Pathways … Mathways … creating alternatives for non-STEM students.
The changes in pre-college mathematics are significant, and I am incredibly pleased with the work of my colleagues in dozens of institutions across the United States. The modified curriculum for these students has dramatically increased the proportion who achieve their goals, with a significant increase in the number passing their required college-level math course (statistics or quantitative reasoning). These gains have been achieved by putting thousands of students into a different path, wherein they avoid beginning and intermediate algebra.
We need to get over a myth about other students — the students who need at least a college algebra course, often because they are pursuing a STEM or STEM related field. [STEM refers to Science, Technology, Engineering and Mathematics.]
Myth: STEM students are well served by the traditional developmental mathematics curriculum.
Alternate hypotheses: STEM students are ill-served by the traditional developmental mathematics curriculum.
As you may know, I have been in this work for over 40 years. Much has changed. However, developmental mathematics is currently bound by these constraints (which has been true for over 40 years):
Constraint 1: The pedagogy and content is limited by the preponderance of adjunct faculty assigned to developmental math courses.
Constraint 2: The content is based on textbooks reflecting a set of topics which were copied from a typical high school curriculum of 1965.
These constraints interact within our curriculum, including at my own college. The rigor of a developmental algebra course is most often established by the complexity of the procedure students would use to solve problems; these ‘problems’ are copies or slight variations of exercises seen in the homework. These exercises, in turn focus on the achievement of a correct answer to a well-defined problem either stated symbolically or in the disguise of a verbal puzzle (where such puzzles lack both value in the real world and value in their structure). We have a sense of pride if OUR algebra course includes conic sections or inverse functions, based on knowing that these topics await students in their college algebra course.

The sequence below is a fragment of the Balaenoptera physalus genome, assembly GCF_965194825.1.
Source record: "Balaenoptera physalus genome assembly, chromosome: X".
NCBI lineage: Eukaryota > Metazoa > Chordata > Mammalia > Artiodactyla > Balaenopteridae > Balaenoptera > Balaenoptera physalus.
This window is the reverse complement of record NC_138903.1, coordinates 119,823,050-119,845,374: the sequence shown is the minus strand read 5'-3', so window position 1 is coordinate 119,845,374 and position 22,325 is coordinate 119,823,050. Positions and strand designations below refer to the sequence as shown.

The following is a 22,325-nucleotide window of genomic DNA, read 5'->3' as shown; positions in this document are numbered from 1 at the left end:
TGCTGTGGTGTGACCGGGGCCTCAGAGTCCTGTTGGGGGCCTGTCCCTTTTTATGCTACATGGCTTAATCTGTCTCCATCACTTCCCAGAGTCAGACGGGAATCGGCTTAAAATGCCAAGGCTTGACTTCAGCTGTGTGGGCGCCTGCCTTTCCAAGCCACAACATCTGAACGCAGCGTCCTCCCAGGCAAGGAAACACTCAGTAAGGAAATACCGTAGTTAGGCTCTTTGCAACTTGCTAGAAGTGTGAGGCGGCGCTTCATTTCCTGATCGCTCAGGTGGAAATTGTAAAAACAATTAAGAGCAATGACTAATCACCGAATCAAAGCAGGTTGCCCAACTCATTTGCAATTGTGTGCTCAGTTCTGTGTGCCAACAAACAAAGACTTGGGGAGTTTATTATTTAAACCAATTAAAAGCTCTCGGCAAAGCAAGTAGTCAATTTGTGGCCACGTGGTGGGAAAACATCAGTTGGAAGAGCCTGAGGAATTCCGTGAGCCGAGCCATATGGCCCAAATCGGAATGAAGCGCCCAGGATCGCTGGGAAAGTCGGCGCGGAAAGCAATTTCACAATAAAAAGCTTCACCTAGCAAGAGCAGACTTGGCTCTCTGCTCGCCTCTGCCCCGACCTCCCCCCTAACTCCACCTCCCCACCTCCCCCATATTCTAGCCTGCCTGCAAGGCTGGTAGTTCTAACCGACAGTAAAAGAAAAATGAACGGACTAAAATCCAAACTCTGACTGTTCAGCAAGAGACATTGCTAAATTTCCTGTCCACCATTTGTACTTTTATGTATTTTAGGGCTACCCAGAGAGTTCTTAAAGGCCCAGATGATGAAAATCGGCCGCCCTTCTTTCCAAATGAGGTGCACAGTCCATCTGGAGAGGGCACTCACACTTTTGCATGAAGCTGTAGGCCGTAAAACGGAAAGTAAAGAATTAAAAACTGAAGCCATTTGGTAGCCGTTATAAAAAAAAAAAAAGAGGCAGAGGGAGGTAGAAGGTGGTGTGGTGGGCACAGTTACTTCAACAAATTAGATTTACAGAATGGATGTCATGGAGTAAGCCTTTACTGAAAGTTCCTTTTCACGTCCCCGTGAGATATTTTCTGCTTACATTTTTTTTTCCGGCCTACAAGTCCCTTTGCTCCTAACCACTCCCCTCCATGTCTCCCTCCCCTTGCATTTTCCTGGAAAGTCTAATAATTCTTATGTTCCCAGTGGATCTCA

Some people might wonder if I think the presence of adjunct faculty in a classroom results in lower quality; definitely not — some of my adjunct colleagues are better instructors than I am. The constraint is based on the fact that these courses need to be ‘teachable’ by the pool of adjuncts available; the issues deal with the expectations that are reasonable for a group, rather than individuals. Full-time faculty may, in some cases, face similar limitations in the knowledge and skills they bring to a developmental algebra course; the difference is that full-time faculty have greatly enhanced access to professional development and networking.
In terms of data, the pathways work is fueled by the low pass rates in traditional courses (50 to 55%) compared to the typical 65% to 70% seen in the reform models (Mathematical Literacy, Fundamentals of Mathematical Reasoning, Quantway I). By saying that STEM students are well-served by traditional developmental mathematics:
We are apparently comfortable with 25% (or less) of students completing two semesters of developmental algebra.
The improved outcomes for the reform models is likely due to the fact that all 3 address both constraints — professional development for faculty AND improved content. By saying that STEM students are well-served by traditional developmental mathematics:
We are apparently comfortable with STEM students having to survive lower quality pedagogy and outdated content.
I see other issues, as well — such as the relative lack of technology in developmental algebra courses as a basic part of the content; calculators are banned … we avoid numerical methods … and remain out-of-touch with the world around us.
Again, I say that STEM students are ill-served by the traditional developmental mathematics course. The content is inappropriate, pedagogy is not supportive, and little inspiration is ever seen for why a student would persevere in their STEM field. STEM students need a reformed curriculum just as much as non-STEM students; the needs of society would suggest, in fact, that STEM students have a greater need for a reformed curriculum.
Take a look at the reform curriculum; it’s actually not that complicated. Instead of beginning algebra, use the SAME reform course as non-STEM (Mathematical Literacy, Foundations of Mathematical Reasoning, or Quantway I). Then … replace your intermediate algebra course with a reform course. In the New Life work, that reform course is called Algebraic Reasoning; you can see some information at http://www.devmathrevival.net/?page_id=1807 , or head over to the wiki http://dm-live.wikispaces.com/
The New Mathways project is starting their work on STEM path — take a look at this post http://www.devmathrevival.net/?p=1935
I hope to do a presentation on the Algebraic Literacy course at this fall’s AMATYC conference … as a ‘bridge to somewhere’! I believe that the Dana Center will also be there. I encourage you to learn more about the reform curriculum for STEM students. The work is important, students need it, and we will find it very rewarding.
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